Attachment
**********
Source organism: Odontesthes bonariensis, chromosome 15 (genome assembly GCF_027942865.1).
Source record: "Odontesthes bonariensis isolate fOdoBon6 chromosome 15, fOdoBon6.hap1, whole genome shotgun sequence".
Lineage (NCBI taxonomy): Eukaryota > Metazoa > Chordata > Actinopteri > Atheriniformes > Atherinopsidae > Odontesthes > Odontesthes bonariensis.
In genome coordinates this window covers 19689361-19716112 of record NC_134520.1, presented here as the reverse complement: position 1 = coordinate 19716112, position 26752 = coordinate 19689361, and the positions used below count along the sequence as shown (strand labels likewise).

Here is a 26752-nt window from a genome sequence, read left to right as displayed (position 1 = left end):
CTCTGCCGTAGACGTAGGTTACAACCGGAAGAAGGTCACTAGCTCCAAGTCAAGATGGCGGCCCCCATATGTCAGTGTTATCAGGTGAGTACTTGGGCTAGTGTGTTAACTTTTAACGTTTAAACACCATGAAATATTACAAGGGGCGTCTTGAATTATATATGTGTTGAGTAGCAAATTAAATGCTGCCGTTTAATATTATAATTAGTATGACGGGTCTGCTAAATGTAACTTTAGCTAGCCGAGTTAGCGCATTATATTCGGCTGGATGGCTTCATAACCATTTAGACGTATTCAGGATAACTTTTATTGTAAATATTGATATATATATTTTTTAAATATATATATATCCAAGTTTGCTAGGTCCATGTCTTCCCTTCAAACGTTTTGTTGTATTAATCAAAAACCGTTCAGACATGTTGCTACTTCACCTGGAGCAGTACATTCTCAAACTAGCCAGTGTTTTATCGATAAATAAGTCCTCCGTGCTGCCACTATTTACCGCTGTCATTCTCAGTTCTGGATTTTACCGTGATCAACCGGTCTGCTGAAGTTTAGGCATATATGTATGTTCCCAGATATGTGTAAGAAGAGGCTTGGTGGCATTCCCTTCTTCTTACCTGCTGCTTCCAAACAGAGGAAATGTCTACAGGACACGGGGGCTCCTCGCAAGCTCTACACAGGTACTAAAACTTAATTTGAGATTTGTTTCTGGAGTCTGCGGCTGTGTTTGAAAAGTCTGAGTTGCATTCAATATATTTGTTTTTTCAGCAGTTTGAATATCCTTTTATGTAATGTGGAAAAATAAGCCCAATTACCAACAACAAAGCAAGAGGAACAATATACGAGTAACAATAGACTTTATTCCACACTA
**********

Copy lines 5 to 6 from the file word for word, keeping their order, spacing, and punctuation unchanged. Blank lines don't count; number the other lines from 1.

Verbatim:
Here is a 26752-nt window from a genome sequence, read left to right as displayed (position 1 = left end):
CTCTGCCGTAGACGTAGGTTACAACCGGAAGAAGGTCACTAGCTCCAAGTCAAGATGGCGGCCCCCATATGTCAGTGTTATCAGGTGAGTACTTGGGCTAGTGTGTTAACTTTTAACGTTTAAACACCATGAAATATTACAAGGGGCGTCTTGAATTATATATGTGTTGAGTAGCAAATTAAATGCTGCCGTTTAATATTATAATTAGTATGACGGGTCTGCTAAATGTAACTTTAGCTAGCCGAGTTAGCGCATTATATTCGGCTGGATGGCTTCATAACCATTTAGACGTATTCAGGATAACTTTTATTGTAAATATTGATATATATATTTTTTAAATATATATATATCCAAGTTTGCTAGGTCCATGTCTTCCCTTCAAACGTTTTGTTGTATTAATCAAAAACCGTTCAGACATGTTGCTACTTCACCTGGAGCAGTACATTCTCAAACTAGCCAGTGTTTTATCGATAAATAAGTCCTCCGTGCTGCCACTATTTACCGCTGTCATTCTCAGTTCTGGATTTTACCGTGATCAACCGGTCTGCTGAAGTTTAGGCATATATGTATGTTCCCAGATATGTGTAAGAAGAGGCTTGGTGGCATTCCCTTCTTCTTACCTGCTGCTTCCAAACAGAGGAAATGTCTACAGGACACGGGGGCTCCTCGCAAGCTCTACACAGGTACTAAAACTTAATTTGAGATTTGTTTCTGGAGTCTGCGGCTGTGTTTGAAAAGTCTGAGTTGCATTCAATATATTTGTTTTTTCAGCAGTTTGAATATCCTTTTATGTAATGTGGAAAAATAAGCCCAATTACCAACAACAAAGCAAGAGGAACAATATACGAGTAACAATAGACTTTATTCCACACTA